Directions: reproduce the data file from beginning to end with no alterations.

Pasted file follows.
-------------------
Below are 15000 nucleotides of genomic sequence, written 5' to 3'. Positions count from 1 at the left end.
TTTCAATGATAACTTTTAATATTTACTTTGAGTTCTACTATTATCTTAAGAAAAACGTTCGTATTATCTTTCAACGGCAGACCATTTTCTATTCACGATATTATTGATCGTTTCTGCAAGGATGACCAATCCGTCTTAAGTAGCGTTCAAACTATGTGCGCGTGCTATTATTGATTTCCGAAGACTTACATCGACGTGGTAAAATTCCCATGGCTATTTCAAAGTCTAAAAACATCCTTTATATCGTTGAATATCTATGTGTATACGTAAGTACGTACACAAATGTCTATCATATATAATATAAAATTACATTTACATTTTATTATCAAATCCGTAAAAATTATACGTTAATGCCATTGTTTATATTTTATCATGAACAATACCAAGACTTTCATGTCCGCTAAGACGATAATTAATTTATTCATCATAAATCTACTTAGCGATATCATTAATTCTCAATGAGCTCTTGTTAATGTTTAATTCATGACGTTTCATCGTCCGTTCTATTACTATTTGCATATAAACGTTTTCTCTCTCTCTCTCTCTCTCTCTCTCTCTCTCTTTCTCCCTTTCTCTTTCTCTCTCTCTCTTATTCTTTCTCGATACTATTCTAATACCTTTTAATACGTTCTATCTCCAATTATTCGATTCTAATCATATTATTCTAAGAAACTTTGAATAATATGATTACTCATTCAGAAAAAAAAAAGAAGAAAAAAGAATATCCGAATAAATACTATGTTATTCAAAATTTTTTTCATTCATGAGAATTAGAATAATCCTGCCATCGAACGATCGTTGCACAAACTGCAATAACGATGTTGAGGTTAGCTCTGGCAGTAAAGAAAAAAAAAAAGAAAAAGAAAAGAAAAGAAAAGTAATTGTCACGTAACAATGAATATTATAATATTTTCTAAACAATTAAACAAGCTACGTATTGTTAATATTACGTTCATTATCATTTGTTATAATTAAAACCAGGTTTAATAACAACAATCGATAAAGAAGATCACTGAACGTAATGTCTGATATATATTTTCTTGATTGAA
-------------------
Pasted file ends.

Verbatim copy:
Below are 15000 nucleotides of genomic sequence, written 5' to 3'. Positions count from 1 at the left end.
TTTCAATGATAACTTTTAATATTTACTTTGAGTTCTACTATTATCTTAAGAAAAACGTTCGTATTATCTTTCAACGGCAGACCATTTTCTATTCACGATATTATTGATCGTTTCTGCAAGGATGACCAATCCGTCTTAAGTAGCGTTCAAACTATGTGCGCGTGCTATTATTGATTTCCGAAGACTTACATCGACGTGGTAAAATTCCCATGGCTATTTCAAAGTCTAAAAACATCCTTTATATCGTTGAATATCTATGTGTATACGTAAGTACGTACACAAATGTCTATCATATATAATATAAAATTACATTTACATTTTATTATCAAATCCGTAAAAATTATACGTTAATGCCATTGTTTATATTTTATCATGAACAATACCAAGACTTTCATGTCCGCTAAGACGATAATTAATTTATTCATCATAAATCTACTTAGCGATATCATTAATTCTCAATGAGCTCTTGTTAATGTTTAATTCATGACGTTTCATCGTCCGTTCTATTACTATTTGCATATAAACGTTTTCTCTCTCTCTCTCTCTCTCTCTCTCTCTCTCTTTCTCCCTTTCTCTTTCTCTCTCTCTCTTATTCTTTCTCGATACTATTCTAATACCTTTTAATACGTTCTATCTCCAATTATTCGATTCTAATCATATTATTCTAAGAAACTTTGAATAATATGATTACTCATTCAGAAAAAAAAAAGAAGAAAAAAGAATATCCGAATAAATACTATGTTATTCAAAATTTTTTTCATTCATGAGAATTAGAATAATCCTGCCATCGAACGATCGTTGCACAAACTGCAATAACGATGTTGAGGTTAGCTCTGGCAGTAAAGAAAAAAAAAAAGAAAAAGAAAAGAAAAGAAAAGTAATTGTCACGTAACAATGAATATTATAATATTTTCTAAACAATTAAACAAGCTACGTATTGTTAATATTACGTTCATTATCATTTGTTATAATTAAAACCAGGTTTAATAACAACAATCGATAAAGAAGATCACTGAACGTAATGTCTGATATATATTTTCTTGATTGAA